Step aside, software: Hardware is having a moment. The Defense Advanced Research Projects Agency doesn’t want the U.S. to fall short in the semiconductor chip industry, so it launched a $1.5 billion, 5-year program called the Electronics Resurgence Initiative.
Through ERI, DARPA plans to transform the nation’s chip development, technology and manufacturing. This effort relates to Moore’s Law, which says the number of transistors on a chip double regularly every two years — but this is reaching its limits, and the military is afraid it will prevent advances in electronics.
So, there’s a need for new designs to continue to advance chip performance — and to keep down those design costs. There’s also a concern about the increased foreign investment in semiconductor designs from countries like China, so it’s no surprise the U.S. wants to stay on top of chip development and invest more in hardware. MIT Technology Review
The Modeling Religion Project Connects AI to Policy
How would a president explore the best ways to integrate thousands of religious refugees into their secular country, while minimizing risk of violence, and with limited resources? You can’t experiment or test your ideas with actual humans, but you can do so with virtual people. Enter the Modeling Religion Project: computer models populated with thousands of virtual people or agents that interact with each other in shifting conditions of their artificial environment, as their economic, education and religious beliefs change.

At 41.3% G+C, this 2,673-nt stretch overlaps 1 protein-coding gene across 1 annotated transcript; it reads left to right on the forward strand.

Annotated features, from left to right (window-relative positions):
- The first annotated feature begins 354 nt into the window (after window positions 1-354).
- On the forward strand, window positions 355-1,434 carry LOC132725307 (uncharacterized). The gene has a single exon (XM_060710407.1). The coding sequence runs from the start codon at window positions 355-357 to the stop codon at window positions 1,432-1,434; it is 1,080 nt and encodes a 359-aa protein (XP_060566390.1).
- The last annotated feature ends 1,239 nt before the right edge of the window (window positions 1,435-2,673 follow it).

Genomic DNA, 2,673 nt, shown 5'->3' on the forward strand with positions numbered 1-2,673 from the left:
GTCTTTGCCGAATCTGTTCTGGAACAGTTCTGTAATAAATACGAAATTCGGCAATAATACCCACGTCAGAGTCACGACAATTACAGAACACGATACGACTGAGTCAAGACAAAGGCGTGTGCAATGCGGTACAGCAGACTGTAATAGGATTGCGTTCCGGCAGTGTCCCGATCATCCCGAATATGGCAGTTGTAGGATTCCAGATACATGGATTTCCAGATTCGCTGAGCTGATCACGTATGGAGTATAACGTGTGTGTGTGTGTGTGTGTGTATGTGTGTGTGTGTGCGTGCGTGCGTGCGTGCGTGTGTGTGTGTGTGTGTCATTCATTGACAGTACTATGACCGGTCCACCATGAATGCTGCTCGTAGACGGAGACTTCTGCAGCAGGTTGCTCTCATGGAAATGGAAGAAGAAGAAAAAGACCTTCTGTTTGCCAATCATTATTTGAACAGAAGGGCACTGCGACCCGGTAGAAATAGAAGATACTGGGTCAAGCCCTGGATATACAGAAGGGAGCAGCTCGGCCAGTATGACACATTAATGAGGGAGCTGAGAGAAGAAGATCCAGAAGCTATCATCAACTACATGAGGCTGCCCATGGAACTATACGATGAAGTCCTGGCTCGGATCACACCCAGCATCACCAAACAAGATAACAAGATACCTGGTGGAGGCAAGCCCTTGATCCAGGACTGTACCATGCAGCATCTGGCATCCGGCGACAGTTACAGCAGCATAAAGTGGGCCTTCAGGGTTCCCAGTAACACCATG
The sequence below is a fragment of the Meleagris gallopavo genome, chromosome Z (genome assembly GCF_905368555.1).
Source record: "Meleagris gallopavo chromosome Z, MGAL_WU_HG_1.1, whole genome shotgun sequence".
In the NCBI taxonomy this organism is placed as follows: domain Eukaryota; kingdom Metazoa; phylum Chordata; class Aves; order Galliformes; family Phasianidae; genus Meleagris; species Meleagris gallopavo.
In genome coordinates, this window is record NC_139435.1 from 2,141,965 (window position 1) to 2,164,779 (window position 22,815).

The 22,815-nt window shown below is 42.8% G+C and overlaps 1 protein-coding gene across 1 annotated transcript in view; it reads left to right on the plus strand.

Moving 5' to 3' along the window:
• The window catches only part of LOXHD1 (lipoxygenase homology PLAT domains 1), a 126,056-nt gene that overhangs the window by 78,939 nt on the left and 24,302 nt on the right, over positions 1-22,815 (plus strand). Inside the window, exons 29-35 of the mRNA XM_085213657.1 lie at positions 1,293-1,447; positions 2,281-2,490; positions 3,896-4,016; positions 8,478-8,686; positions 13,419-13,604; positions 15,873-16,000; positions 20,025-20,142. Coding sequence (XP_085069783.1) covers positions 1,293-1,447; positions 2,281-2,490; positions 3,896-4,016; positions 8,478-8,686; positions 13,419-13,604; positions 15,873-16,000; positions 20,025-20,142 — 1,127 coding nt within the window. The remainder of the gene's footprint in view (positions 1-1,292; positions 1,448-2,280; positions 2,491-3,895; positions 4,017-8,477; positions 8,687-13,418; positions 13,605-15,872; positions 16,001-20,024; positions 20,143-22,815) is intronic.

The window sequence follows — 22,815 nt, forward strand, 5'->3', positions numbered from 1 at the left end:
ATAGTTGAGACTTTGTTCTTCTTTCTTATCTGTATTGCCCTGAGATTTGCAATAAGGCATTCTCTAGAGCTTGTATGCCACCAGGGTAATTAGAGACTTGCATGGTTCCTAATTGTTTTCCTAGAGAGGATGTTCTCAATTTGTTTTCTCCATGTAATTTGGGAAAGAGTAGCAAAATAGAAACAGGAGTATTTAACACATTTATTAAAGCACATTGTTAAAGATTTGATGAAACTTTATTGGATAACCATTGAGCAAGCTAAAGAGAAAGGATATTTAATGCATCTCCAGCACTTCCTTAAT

The international team of computer scientists, philosophers and religion scholars are building these models and agents to mimic the beliefs and characteristics of a real country’s population using that country’s survey data, and training the model on a set of social-science rules about how humans interact under pressure.
For example, they can test if investing in education positively impacts a country with 50,000 incoming refugees —well, how the artificial society changes. This can provide politicians with an empirical AI intelligence tool to predict policy outcomes, in order to assess competing policy options and pick the best one. The Atlantic
Current Tech Won’t Make Mars Earth-Like
The hope that Mars is a plausible “planet B” if the Earth were to no longer support us may not be as realistic as we think, at least in terms of terraforming — the concept of changing the conditions on Mars to make it habitable for life existing on Earth (without life-support systems). According to the paper “Inventory of CO2 available for terraforming Mars,” it’s not possible to terraform Mars with the technologies we have.
To make Mars as habitable as Earth, we need to raise temperatures, have water in liquid form and make the atmosphere thicker. According to the paper, we could raise temperatures and change the atmosphere enough by using greenhouse gases already on Mars. The only gas there is a lot of to provide the warming needed is carbon dioxide, and even still, there isn’t enough CO2 on Mars to make it Earth-like.